Then I traced size 22 front and back. I thought already had a waistband which fit nicely. I saw no point and tracing and fitting a second.  Then I slipped the frame-work beneath front and back size 22 tracing to see how they related–err–did they relate.  I lined them up along the crotch level lines and then sort of centered the pattern tracing over the framework.  I was surprised at how much they matched up.  I saw few differences. The back waist was about 1.5″ above the framework waistline; the front about 1″ above the framework. But that makes perfect sense. If Peggy followed standard drafting procedures, she dropped the back crotch line 1/2″ below the front. I did not. So that accounts for the extra 1/2″ of the back. As for the remainder, the draft crotch length was 2″ shorter than the measured crotch length. I’m not really sure where I went off the rails, but that fact accounts for the difference. IOW the draft total crotch length is 27″; the pattern is 29″ and there should have been pattern above the frame-work.

I started making my planned changes to the tracing.  Sadly, the tracing did not show up well in pictures. No point in sharing those pics, so let me just tell you what I did.  According to my calculations I needed to add 3/4″ at the front waist. No surprise really as I often add a wedge at the crotch front.  I made 3/8″ wide wedge. Just a bitty narrow thing. I also made the 1″  inseam dart at the top of the leg which Peggy Sagers so highly recommends. I do believe it helps because I see the leg change from being spread eagle to resembling a more normal human stance. Knowing it was still possible to have crotch height issues, I added 7/8″ at the top of the waist for a little  fit insurance.   Last thing I did was adding 1/2″ fitting insurance to the side seams. Most people add a full 1″ or at least make the seam allowance a full inch. I did not because my 3-page Excel worksheet of calculations indicated the crotch length should be correct but all the pattern ease would be too much.

Some of you Sager’s fans are probably asking about the Hip Line Dart.  Peggy emphasizes making the hip line dart and if that doesn’t clean up all the back mess, make the inseam darts. She doesn’t say to make to make the inseam dart and then the hip line. But after all the fun I had drafting, I am not sure the mess over my leg is due to standard practice of slashing and adding  1″ to the back crotch (which then us old ladies have to remove). I really think my issue is the long back crotch that I need and which when the inseam is drawn ease is added over the back thigh. Besides, I know when I make the hip line dart, I immediately add a 1″ wedge at the waist center-back.  I need the up-right length.  I need a 29″ crotch. What’s the point of removing it 7″ below only to add it at the top”?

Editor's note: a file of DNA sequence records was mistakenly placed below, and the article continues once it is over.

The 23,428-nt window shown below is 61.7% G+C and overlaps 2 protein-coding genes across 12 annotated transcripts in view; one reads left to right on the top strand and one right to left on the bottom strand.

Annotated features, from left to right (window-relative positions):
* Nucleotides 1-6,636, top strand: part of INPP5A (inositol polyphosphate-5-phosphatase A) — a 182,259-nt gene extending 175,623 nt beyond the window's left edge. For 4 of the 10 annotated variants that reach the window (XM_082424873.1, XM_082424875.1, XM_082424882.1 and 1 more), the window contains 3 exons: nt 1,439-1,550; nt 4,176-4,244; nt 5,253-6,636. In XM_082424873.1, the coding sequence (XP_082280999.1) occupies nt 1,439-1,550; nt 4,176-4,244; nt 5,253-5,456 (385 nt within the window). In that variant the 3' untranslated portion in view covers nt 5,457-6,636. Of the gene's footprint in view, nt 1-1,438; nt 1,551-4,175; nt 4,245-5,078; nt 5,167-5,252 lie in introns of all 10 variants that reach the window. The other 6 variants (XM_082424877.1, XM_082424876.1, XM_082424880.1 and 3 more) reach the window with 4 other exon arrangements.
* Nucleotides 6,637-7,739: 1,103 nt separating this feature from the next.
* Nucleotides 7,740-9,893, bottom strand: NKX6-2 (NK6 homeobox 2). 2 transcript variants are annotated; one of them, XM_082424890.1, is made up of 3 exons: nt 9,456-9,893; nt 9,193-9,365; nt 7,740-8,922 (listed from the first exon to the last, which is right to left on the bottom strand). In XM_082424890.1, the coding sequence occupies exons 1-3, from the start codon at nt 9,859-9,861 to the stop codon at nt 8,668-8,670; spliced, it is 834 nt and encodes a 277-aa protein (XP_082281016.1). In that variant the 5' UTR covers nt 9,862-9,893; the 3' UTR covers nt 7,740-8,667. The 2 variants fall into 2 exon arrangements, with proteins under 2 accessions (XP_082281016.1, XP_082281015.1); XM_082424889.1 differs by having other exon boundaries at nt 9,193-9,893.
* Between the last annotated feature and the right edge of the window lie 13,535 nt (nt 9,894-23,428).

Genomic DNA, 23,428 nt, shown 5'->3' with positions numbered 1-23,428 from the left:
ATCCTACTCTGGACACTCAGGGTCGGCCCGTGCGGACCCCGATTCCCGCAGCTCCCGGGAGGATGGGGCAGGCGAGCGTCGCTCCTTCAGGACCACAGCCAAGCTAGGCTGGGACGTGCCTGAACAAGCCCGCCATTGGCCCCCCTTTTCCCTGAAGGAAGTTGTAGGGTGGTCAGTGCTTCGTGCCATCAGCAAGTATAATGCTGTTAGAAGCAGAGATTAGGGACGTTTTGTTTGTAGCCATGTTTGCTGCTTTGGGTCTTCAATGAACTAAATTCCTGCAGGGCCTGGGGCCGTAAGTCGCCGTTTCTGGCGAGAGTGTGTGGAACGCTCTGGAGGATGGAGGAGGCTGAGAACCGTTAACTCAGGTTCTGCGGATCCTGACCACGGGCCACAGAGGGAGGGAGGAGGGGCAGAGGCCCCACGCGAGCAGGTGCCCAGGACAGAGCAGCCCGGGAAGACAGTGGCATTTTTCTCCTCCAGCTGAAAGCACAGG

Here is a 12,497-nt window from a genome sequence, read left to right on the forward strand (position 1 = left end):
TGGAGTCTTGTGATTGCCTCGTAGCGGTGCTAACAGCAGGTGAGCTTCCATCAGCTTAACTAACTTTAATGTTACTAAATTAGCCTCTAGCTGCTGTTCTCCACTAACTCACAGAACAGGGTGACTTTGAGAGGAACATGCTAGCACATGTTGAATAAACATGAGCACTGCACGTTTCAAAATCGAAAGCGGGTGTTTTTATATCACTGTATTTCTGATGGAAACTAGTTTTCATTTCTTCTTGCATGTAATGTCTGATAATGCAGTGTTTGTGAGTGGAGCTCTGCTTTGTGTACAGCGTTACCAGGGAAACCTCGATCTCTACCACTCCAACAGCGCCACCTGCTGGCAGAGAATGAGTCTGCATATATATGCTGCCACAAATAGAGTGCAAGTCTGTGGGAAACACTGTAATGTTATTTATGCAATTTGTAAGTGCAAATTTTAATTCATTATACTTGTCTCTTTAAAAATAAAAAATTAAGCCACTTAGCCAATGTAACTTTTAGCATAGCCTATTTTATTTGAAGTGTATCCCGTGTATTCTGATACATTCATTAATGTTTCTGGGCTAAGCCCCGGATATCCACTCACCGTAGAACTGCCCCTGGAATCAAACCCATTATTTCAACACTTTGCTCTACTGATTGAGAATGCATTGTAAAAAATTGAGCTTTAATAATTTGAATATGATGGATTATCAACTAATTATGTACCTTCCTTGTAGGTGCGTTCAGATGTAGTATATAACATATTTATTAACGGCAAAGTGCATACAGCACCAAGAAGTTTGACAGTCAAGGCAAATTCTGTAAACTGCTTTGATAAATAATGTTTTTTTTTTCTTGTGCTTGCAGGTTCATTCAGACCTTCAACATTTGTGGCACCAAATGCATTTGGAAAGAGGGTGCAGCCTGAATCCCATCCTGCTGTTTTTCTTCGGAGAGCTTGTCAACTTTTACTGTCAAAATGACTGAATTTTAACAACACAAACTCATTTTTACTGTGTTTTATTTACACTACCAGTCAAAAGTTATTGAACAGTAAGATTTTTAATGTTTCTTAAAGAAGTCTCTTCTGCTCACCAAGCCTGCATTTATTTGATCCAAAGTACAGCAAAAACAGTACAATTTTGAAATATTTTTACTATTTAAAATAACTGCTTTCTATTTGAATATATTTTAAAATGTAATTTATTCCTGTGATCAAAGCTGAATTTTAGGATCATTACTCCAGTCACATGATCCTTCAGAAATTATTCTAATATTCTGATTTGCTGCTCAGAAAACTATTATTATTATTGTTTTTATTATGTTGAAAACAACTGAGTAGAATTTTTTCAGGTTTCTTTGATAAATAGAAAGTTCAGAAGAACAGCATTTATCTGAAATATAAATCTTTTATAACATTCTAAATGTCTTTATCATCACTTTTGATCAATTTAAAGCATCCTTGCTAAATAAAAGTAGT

My muslin fabric is a cotton/lycra shirting. To tell the truth, I might be tempted to use a similar fabric for summer-weight pants. That little bit of lycra is enough to shed wrinkles throughout the day and make bending, stretching etc comfortable. However, this is one of those fabrics I pulled from the shipping box and asked myself if I had even looked at the pic before adding to cart. Not only did I seem to add without looking closely  but I went back and changed the quantity to 2.5 yard  — an action that must be manually done. Oh and I did that without noticing  I was buying a print of huge flowers. Even for a shirt, I am unlikely to wear a print of flowers that are bigger than a dinner plate. It’s just not part of my personality. But, turned inside out,  it makes an OK muslin.

I still anticipated some fitting adventures and therefore serged finished the edges.  I also installed a zipper. Using water-soluble thread in the bobbin makes for easy alterations and easy removal when the muslin goes into the trash.  During fitting the zipper is wonderful. Much better than pinning, unpinning and stepping on pins. Much better. To my surprise, the initial muslin had much too much ease at the waist. Well, throughout the pant but most noticeable at the waist.  I stitched the side seams 1/4″ deeper. Waist was still too loose which had me wondering if the 3/8″ I added at center front during pattern-making was a mistake. 2nd fitting I added a 3/8″ deep tuck in the front. Which felt fine at first but as I was taking pics  the waist became too loose.  I finished pics holding the waist up.  But I had first pics and I wanted to look at them. Up stairs I went…


Well I thought I had pics. Looks like I  have right side, back and left side. I had another 2 backs and another 2 of just the cover stitch machine. Hmm..cameras can be mysterious creatures. Still there are some things I can tell I need to do before the next set of pics.

The waist needs to be smaller yes, but do I need to take in the front or back.  I looked closely at the sides. I even superimposed straight lines along the seams:

I’ve decided to increase the back darts 1/8″ (total removed will be 1″) and leave the front alone, for now.  I liked the look of the hip from the back